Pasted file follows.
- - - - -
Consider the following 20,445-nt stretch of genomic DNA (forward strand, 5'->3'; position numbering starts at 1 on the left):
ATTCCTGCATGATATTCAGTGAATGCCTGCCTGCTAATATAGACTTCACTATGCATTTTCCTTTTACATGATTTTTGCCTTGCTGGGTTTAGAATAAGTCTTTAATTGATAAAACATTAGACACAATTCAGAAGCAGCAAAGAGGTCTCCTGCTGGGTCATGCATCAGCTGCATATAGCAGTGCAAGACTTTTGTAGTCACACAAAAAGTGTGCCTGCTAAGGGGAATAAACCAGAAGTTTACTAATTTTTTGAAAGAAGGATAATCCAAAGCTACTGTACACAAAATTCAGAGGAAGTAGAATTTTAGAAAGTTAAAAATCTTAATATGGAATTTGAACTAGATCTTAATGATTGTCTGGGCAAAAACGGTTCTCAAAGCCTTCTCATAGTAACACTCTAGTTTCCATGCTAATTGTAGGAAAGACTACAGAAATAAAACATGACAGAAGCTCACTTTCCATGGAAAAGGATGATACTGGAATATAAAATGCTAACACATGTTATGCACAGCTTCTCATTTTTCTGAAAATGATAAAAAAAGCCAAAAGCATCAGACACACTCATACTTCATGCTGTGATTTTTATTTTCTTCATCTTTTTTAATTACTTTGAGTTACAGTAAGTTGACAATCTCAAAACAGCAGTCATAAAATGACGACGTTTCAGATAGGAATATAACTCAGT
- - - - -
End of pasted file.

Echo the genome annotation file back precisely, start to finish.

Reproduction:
Consider the following 20,445-nt stretch of genomic DNA (forward strand, 5'->3'; position numbering starts at 1 on the left):
ATTCCTGCATGATATTCAGTGAATGCCTGCCTGCTAATATAGACTTCACTATGCATTTTCCTTTTACATGATTTTTGCCTTGCTGGGTTTAGAATAAGTCTTTAATTGATAAAACATTAGACACAATTCAGAAGCAGCAAAGAGGTCTCCTGCTGGGTCATGCATCAGCTGCATATAGCAGTGCAAGACTTTTGTAGTCACACAAAAAGTGTGCCTGCTAAGGGGAATAAACCAGAAGTTTACTAATTTTTTGAAAGAAGGATAATCCAAAGCTACTGTACACAAAATTCAGAGGAAGTAGAATTTTAGAAAGTTAAAAATCTTAATATGGAATTTGAACTAGATCTTAATGATTGTCTGGGCAAAAACGGTTCTCAAAGCCTTCTCATAGTAACACTCTAGTTTCCATGCTAATTGTAGGAAAGACTACAGAAATAAAACATGACAGAAGCTCACTTTCCATGGAAAAGGATGATACTGGAATATAAAATGCTAACACATGTTATGCACAGCTTCTCATTTTTCTGAAAATGATAAAAAAAGCCAAAAGCATCAGACACACTCATACTTCATGCTGTGATTTTTATTTTCTTCATCTTTTTTAATTACTTTGAGTTACAGTAAGTTGACAATCTCAAAACAGCAGTCATAAAATGACGACGTTTCAGATAGGAATATAACTCAGT